Get two terminals in the space of one with split screens on a number of different command-line tools.
Even with the high-resolution flat-screen monitors we have these days, screen real estate still can be at a premium. Of course, if you spend a lot of your time in a terminal, this is even more true. When you want to compare two files at the same time or monitor two different sessions at once, you either carefully position terminal windows or rely on tabs.
Tabs can be fine, but when I use terminals, I like to stick to the keyboard as much as possible. Plus, I don't know about anyone else, but for me, there are four main programs I run in terminals: mutt, vim, screen and irssi. Luckily for me, all of these programs support some form of split screens—the ability to divide the terminal either vertically or horizontally. Although these features aren't necessarily anything new, if you don't use them every day, it can be hard to remember how to split the screen, navigate between the sections, and then go back to a single screen. In this column, I discuss the split-screen features in my four favorite terminal applications and provide a simple guide to help us all commit them to memory.
I suppose if you want to be technical, this isn't exactly the same as the split screens in the other tools, but while you are in the mutt pager (the part that lets you view the body of an e-mail message), by default, mutt fills the entire terminal with the e-mail. If you want, however, you can tell mutt to take a specified number of lines at the top and use them to display your index. This way, you can browse through the contents of an e-mail message but still be able to keep an eye on the other headers in your index. To use ten lines for this feature, simply add the following:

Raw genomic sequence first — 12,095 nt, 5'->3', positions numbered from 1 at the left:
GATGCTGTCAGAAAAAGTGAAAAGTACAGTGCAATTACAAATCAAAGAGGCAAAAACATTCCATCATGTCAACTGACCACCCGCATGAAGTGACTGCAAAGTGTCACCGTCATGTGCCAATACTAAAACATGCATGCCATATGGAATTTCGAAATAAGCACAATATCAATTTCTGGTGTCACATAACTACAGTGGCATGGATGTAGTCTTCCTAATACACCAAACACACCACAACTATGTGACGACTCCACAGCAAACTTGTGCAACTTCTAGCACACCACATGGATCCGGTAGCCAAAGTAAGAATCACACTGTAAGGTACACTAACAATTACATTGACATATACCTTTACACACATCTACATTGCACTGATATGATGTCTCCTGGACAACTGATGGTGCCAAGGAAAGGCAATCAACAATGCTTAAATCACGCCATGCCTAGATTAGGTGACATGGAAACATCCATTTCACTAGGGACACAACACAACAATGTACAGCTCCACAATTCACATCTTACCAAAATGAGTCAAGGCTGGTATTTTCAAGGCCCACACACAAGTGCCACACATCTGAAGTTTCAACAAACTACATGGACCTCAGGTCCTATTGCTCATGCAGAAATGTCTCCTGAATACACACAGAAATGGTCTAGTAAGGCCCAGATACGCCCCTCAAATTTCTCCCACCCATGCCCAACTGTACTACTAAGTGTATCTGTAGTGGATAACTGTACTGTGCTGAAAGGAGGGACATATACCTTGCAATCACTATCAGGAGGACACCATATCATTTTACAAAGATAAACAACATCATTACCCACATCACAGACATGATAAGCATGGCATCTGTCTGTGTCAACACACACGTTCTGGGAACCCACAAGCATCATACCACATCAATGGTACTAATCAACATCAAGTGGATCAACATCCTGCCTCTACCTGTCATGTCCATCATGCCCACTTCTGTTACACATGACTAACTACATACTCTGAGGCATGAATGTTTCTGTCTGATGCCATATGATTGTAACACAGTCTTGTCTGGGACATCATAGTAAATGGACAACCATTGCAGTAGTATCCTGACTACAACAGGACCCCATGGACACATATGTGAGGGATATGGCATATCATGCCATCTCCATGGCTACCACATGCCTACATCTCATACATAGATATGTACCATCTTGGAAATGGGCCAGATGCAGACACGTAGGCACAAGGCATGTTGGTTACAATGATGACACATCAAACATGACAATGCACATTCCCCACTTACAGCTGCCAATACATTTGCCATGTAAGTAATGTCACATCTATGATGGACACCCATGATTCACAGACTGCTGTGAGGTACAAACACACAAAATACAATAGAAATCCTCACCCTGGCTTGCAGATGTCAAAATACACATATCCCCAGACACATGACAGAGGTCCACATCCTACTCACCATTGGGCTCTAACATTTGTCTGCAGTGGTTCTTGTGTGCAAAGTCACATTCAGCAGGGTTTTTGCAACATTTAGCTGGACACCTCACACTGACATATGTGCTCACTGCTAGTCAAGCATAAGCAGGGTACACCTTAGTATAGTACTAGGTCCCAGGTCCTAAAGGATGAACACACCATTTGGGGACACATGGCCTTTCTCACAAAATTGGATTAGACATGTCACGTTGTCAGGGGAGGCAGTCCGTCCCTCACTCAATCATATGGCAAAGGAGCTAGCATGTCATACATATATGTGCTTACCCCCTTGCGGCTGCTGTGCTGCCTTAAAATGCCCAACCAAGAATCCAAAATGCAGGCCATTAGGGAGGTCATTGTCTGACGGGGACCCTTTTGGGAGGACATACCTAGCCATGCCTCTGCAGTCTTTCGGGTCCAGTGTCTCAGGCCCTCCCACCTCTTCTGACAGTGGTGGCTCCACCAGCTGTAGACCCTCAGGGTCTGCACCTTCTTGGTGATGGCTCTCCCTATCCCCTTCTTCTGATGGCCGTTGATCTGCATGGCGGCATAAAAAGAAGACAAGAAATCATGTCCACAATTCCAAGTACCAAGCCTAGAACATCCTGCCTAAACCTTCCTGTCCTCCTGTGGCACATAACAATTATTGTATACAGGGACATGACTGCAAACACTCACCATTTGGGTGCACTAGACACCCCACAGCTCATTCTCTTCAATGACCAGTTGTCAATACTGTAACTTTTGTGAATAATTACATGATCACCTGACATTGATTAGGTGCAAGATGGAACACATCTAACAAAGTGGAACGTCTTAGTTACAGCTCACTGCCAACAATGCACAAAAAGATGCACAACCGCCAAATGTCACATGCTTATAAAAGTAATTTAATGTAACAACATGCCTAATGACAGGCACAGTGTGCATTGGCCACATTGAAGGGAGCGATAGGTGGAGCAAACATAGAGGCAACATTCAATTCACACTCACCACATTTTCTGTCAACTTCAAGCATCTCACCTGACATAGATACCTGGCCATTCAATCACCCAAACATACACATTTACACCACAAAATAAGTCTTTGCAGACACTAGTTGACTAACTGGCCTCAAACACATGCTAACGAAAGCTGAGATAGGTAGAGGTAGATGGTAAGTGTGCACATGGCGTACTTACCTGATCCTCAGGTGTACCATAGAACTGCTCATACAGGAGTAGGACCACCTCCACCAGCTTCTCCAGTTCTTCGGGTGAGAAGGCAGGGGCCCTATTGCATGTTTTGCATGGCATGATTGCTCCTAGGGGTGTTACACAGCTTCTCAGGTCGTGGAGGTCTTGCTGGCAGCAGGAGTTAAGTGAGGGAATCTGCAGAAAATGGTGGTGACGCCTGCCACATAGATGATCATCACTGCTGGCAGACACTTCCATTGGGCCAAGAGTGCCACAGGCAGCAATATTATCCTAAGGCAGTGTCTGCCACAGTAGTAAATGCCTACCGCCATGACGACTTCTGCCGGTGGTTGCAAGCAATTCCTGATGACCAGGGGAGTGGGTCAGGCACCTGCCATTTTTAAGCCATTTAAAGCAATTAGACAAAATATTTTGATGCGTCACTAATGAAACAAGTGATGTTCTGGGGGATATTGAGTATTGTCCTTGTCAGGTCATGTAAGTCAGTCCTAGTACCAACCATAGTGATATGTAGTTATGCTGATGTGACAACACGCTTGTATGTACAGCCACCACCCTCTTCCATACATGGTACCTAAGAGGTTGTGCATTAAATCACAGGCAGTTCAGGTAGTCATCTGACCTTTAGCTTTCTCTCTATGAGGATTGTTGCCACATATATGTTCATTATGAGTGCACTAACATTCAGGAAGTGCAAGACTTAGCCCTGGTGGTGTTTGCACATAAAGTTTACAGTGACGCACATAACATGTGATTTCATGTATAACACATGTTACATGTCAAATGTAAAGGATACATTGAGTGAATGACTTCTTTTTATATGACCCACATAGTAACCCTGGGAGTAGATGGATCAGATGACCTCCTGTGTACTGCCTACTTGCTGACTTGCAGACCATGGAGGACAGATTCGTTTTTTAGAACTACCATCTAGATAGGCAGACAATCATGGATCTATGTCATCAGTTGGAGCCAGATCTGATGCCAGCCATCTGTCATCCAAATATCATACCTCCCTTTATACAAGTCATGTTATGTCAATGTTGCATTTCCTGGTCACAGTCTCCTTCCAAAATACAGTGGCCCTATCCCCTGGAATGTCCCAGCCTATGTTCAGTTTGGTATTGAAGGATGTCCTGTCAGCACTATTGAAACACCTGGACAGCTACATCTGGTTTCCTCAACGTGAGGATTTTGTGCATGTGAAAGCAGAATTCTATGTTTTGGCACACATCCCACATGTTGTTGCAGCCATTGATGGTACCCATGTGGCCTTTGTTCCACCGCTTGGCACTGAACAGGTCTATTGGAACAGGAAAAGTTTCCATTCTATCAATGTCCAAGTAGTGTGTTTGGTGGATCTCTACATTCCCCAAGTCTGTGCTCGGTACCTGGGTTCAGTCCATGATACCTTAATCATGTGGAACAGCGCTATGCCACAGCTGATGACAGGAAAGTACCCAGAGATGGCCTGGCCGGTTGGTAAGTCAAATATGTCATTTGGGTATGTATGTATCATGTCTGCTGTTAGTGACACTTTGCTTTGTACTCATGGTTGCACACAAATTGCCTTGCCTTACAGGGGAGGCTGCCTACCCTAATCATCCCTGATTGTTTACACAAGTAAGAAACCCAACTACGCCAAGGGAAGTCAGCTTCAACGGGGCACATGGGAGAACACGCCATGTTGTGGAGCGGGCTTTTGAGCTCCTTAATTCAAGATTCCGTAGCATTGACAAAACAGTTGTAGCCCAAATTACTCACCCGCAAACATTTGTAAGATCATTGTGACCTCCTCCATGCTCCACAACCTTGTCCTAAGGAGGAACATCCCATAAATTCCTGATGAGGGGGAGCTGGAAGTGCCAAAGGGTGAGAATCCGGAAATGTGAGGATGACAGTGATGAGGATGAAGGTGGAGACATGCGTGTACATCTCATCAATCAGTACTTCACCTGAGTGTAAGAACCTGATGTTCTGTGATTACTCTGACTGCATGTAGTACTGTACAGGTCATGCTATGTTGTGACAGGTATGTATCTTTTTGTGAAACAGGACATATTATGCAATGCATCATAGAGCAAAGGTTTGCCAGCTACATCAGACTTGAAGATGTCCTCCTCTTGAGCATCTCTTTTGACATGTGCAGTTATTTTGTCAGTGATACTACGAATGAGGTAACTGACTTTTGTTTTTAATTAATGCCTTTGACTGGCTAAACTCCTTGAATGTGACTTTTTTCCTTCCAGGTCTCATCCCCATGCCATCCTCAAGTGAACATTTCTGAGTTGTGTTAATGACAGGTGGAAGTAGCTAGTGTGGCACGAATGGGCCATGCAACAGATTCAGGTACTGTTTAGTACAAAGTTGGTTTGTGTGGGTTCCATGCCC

Vim is my favorite text editor (I've used it for basically all of my writing), and its split-screen feature is especially useful for sysadmin work. I can't count how many times I've made a change in one configuration file or script that I've wanted to add to a second file. To enable split-screen mode for a horizontal split, type:
And, for a vertical split, type:
By default, vim shows the same file in both panes. Press Ctrl-W, and then use the regular HJKL keys (or arrow keys if you aren't a home-row junkie like me) to navigate between panes. So, if I had made a horizontal split and wanted to open a new file in the bottom pane, I would press Ctrl-W J to move the cursor to that pane, and then I would type :open filename to open the new file. When you are finished with a particular pane, make sure the cursor is in that pane, and then save and close the file in the normal fashion.
Vim isn't limited only to two panes either—simply type the :split or :vsplit command again to add a third horizontal or vertical pane, respectively. You even can split the window horizontally and then type :vsplit to split that pane further into two vertical panes.
Screen is another one of those indispensable command-line tools. If you haven't used screen before, it essentially allows you to open multiple numbered shells, and you can switch to them with Ctrl-A <number>. Then, you can detach from your screen session and connect to it later, and in the meantime, all the shells you have opened within it keep their state. One way I commonly use screen is for irssi, a command-line-based IRC client. I open irssi within screen on a server that is always up. Then, no matter where I am, I can connect to the remote server and resume my irssi session, which always stays connected.